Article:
In the light of the publication of Sir Ken Knight’s report on the future of the Fire and Rescue Service Dr Dave Sloggett explores some areas where new innovations may help target resources more effectively:
Sir Ken Knight’s report looking at the current operations of the Fire and Rescue Services offers some important insights into how in such austere times efficiencies can be gained. His conclusions are given greater weight coming from a man with such a wealth of experience in the fire service.
However as is often the case when such important pieces of work are published the mainstream media latches onto one facet of the report and fails to understand the wider implications. Headline figures that suggest nearly £200 million could be saved if a number of relatively simple measures were introduced lack a nuanced understanding of the ways in which the fire and rescue services conduct their operations. Some observations about the wider media portrayal of Sir Ken Knight’s report are therefore important.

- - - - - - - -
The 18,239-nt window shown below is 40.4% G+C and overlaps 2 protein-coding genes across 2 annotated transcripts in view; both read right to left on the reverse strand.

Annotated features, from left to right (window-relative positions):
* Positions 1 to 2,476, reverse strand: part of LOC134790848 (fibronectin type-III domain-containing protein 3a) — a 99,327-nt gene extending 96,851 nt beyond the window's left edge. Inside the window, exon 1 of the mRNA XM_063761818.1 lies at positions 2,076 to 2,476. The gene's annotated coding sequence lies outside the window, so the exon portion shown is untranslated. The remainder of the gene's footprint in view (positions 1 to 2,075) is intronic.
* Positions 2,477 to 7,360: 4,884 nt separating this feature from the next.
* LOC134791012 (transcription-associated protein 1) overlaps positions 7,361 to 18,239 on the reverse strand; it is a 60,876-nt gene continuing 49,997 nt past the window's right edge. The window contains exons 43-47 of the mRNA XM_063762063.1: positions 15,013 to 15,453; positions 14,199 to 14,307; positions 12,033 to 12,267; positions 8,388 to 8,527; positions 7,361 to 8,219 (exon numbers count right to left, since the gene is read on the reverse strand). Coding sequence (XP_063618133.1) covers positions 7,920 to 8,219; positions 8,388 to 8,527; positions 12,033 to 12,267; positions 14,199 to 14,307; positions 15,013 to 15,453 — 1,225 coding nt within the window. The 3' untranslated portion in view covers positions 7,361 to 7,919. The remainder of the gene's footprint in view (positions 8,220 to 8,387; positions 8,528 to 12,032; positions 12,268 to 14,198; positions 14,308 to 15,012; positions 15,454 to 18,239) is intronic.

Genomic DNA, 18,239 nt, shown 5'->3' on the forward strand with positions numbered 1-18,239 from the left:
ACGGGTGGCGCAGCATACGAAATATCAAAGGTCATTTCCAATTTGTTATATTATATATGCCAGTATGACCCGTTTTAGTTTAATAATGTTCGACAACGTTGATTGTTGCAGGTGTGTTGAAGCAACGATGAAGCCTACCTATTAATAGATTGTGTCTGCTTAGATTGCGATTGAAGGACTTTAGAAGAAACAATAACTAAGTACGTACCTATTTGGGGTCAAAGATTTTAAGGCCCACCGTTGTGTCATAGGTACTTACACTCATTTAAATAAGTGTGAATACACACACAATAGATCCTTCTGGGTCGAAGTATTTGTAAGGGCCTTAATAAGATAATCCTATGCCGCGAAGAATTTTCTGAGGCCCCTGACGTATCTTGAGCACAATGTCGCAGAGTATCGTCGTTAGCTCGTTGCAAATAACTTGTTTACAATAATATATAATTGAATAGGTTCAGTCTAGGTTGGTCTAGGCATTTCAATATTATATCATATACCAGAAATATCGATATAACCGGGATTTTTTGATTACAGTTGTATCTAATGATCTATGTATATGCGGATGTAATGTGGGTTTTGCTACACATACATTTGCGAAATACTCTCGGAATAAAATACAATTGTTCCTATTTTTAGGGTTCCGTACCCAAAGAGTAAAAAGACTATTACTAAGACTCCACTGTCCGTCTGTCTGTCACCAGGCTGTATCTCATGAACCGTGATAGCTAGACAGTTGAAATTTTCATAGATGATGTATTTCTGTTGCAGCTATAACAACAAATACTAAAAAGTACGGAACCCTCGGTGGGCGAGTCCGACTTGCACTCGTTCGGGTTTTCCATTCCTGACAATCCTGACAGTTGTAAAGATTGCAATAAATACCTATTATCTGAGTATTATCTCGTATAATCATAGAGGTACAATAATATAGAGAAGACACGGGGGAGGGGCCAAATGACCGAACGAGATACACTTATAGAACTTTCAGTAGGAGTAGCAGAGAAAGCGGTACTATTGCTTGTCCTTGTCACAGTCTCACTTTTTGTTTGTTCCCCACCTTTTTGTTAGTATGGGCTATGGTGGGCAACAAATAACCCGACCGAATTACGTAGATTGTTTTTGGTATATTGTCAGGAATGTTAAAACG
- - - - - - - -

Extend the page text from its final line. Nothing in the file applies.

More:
Just because the incidences of fires of decreased significantly it is not right to make simple assumptions that the scale of fire fighting resources can similarly be scaled back. The underlying mathematics in this is not linear: a large number of second order effects also must be considered. The debate also needs to address how the fire and rescue services should be so configured as to ensure that it provides a resilient operation that can serve the needs of society.
At a time when the National Risk Register contains such a wide range of potential problems to which the emergency services might have to respond it would be foolhardy in the extreme to imagine that cuts in services will not have a potentially dramatic impact upon the ability to respond to major incidents. Events linked to climate change impacts or terrorist attacks are noteworthy examples.
Specific skill sets